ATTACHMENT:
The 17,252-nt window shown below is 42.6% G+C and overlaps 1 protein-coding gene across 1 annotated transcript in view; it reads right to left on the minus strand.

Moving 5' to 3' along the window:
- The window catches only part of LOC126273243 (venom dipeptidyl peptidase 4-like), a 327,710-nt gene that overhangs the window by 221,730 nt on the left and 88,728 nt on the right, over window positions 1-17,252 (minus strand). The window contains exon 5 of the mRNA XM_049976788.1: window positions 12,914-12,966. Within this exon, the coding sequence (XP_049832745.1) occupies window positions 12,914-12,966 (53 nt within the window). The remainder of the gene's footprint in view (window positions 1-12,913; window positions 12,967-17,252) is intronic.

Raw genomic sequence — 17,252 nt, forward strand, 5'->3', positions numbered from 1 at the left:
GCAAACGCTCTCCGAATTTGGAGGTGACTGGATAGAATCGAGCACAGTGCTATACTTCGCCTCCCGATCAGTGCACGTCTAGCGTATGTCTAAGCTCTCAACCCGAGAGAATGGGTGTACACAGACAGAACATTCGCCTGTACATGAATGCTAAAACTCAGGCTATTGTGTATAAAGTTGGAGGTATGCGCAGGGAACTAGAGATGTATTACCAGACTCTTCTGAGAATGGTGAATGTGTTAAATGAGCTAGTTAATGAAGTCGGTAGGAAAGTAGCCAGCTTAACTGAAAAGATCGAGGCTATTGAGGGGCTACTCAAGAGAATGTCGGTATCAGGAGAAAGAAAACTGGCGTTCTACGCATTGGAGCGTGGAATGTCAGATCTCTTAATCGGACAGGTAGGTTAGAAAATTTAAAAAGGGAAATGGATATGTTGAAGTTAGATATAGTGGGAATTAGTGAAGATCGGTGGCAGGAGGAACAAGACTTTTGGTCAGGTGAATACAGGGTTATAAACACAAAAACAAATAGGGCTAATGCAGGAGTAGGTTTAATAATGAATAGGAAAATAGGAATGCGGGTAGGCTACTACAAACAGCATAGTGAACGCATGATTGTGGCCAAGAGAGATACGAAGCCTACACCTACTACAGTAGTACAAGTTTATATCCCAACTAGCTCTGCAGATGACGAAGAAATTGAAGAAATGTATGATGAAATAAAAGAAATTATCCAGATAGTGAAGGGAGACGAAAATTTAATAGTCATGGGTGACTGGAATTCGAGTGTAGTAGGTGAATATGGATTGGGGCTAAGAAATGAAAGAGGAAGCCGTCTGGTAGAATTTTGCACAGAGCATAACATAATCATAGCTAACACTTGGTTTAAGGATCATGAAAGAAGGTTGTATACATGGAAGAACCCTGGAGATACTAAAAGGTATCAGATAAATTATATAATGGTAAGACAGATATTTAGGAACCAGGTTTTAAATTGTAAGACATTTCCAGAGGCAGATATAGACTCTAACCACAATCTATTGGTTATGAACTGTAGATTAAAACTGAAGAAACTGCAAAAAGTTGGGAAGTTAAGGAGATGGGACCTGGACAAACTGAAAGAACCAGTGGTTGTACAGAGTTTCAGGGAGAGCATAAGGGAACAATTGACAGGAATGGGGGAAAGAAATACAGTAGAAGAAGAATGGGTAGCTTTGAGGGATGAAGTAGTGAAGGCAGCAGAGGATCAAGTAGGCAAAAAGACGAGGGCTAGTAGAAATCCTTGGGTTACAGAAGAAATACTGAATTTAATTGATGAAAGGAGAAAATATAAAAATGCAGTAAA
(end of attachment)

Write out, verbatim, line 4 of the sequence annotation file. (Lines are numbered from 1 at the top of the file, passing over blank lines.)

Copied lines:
Raw genomic sequence — 17,252 nt, forward strand, 5'->3', positions numbered from 1 at the left: